If I did that it would mean...
People often interpret other people's behavior by applying this rule: "If I had done that, it would mean <this thing.> Therefore, <this thing> is what it means."
No, sorry. Sometimes true. Often not.
Example: for years Bobbi would ask me "What are you thinking about?" And it would annoy me. At the same time, it bothered her that I never asked her what she was thinking about. Eventually decoded our behavior: for her, asking what I was thinking was a gesture of interest, caring and respect. For me, it was an intrusion. For me, not asking her was a gesture of respect. For her, it showed lack of caring.
Our kids call up and tell us what's going on in their lives, and rarely ask us what we're doing. Bobbi says it means that they're not interested in us. I say: "That's what it would mean if you did that. They're showing that they care about us by sharing their lives with us. They don't do that with people they don't care about. And when I have something that I want to share with them, I share it. They don't need to ask."
I have a friend who gets annoyed at people who promise to call him and then don't call. "Did they use the word 'promise?'" I ask. "No," he admits, "they didn't use that word. But that does not matter. When I say I'm going to do something it's a commitment. A promise. I take promises seriously and someone breaks their promises it is a sign of disrespect."
That's what it would mean if he did that. What it means for someone else may be the same, or it may be quite different. For most people saying "I'll call you," does not mean "I'll call you."
In fact, it can mean the opposite. The cliche for not wanting to talk to someone is: "Don't call me, I'll call you." So in this case, "I'll call you" means: "I don't want you to call me, and I'm not going to call you, but I reserve the right to change my mind."
"Don't call me, I'll call you" might be rude, but it is more welcoming than "Don't call me. Period." And it's less welcoming than "I'll call you in a week," which might mean "I'm very busy but I won't be busy in a week, and I'll call you in a week;" or it might mean "I've talked to you enough for now. Maybe I'll want to talk more in a week. Probably not before then, so don't bother calling until at least a week has passed."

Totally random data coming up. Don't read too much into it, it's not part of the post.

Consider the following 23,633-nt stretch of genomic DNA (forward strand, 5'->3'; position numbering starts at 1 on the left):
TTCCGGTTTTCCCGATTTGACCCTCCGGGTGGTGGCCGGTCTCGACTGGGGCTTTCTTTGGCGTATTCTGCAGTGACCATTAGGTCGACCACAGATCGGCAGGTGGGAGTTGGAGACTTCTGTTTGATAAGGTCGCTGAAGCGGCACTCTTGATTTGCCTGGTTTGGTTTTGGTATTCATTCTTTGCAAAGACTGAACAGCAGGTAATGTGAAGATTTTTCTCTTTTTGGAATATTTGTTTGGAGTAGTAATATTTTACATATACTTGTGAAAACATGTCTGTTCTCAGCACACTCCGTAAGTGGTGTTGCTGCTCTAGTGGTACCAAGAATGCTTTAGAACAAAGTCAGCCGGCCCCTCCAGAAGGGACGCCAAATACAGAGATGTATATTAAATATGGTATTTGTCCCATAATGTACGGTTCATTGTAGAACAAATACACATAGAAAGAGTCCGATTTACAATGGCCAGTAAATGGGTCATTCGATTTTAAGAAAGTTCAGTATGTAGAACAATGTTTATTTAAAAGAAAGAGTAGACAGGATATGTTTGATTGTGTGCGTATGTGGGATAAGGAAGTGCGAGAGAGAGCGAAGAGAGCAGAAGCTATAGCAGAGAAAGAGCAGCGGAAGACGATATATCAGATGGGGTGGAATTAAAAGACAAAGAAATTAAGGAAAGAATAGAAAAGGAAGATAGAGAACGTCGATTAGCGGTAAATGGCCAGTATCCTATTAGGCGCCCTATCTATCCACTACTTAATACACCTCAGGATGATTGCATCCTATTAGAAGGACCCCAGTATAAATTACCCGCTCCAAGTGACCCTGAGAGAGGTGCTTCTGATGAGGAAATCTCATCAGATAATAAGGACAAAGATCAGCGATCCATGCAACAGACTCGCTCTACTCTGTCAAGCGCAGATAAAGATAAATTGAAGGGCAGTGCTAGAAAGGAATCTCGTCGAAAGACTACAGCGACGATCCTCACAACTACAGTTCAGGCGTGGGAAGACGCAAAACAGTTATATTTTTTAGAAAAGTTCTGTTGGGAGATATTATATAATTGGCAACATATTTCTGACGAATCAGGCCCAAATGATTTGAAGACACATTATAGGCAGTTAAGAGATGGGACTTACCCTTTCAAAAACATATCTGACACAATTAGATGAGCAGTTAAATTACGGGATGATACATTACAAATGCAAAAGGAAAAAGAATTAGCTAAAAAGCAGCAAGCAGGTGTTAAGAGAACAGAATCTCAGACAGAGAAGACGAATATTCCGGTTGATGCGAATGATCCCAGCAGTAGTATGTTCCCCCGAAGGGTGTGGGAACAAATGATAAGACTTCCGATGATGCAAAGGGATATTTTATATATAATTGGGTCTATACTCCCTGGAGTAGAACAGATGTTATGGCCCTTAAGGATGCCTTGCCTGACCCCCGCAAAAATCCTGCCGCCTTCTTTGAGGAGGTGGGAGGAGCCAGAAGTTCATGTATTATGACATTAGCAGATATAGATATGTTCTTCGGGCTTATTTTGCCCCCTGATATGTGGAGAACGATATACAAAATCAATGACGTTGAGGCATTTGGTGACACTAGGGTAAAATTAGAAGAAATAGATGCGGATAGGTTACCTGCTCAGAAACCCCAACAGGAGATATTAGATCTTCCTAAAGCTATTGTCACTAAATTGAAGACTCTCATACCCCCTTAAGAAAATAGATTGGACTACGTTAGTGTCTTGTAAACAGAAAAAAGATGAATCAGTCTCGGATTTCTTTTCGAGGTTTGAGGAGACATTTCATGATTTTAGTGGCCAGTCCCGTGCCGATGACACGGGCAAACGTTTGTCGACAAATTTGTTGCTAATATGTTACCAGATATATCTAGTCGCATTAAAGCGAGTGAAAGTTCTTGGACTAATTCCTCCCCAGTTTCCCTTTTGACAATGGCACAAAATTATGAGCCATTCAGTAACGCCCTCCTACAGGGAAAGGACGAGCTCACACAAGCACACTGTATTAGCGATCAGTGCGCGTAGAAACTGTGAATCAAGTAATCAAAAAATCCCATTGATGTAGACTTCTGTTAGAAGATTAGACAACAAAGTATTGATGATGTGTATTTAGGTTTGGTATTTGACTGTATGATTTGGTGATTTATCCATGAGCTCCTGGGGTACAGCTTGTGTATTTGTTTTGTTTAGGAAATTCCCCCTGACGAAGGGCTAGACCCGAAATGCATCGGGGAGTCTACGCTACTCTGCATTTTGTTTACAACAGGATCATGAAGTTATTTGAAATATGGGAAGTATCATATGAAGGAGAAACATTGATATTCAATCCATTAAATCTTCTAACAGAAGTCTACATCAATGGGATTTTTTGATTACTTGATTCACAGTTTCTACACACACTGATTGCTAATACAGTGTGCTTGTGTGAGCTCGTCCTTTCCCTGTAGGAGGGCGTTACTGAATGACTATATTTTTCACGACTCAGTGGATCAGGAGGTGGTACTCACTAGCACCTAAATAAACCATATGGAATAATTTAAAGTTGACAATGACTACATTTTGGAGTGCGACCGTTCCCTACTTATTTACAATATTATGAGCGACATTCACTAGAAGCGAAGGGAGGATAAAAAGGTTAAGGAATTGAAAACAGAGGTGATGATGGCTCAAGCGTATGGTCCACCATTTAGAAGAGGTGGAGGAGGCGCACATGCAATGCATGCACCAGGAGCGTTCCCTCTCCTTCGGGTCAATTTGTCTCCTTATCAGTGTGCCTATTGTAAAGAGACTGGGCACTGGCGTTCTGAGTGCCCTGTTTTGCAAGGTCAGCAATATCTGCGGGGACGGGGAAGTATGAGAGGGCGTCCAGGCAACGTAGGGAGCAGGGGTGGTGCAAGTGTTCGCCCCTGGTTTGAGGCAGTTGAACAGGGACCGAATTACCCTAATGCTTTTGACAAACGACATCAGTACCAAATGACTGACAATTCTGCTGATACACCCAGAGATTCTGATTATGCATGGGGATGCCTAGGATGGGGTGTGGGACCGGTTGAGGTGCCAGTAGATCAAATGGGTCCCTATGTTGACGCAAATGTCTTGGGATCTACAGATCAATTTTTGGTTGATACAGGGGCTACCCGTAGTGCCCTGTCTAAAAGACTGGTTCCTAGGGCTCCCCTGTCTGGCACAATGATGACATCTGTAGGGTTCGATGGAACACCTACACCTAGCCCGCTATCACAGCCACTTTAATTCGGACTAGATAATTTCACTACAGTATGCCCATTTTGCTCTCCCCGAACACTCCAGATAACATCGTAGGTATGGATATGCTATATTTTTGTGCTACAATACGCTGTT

So when people say "I'll call you," they don't necessarily mean "I'll call you," and they generally don't mean anything close to "I promise to call you."
"I'll call you," is a social convention, and nicely ambiguous, which is one of its virtues. It means something like: "I intend to call you," which means "I have some degree of intention to call you," which may mean "I have enough intention that I am highly likely to pick up the phone and call," or "I have some intention to call you, but my life being what it is, there's a good chance that I will find something that I will find more important," or "I have a miniscule, yet non-zero, amount of intention to call you, and that makes it unlikely that I call, but I don't want to point that out."
Yes, it's ambiguous, but it's a social norm, and most people understand that it could mean any of these things.
Many interactions are coded ambiguously. We don't say things like: "Because I care about you, I'd like to know what you're thinking." And certainly we don't say things like "Because I care about you, I'm not going to ask what you're thinking." WTF? Really?
We assume that people understand the intentions behind our acts, but we're not always right. And that can lead to trouble.
Before being offended because "If I did that, I would be showing disrespect," say: "If I did that, it would mean I was showing disrespect. Is that why you are doing it." You may be surprised at the answer.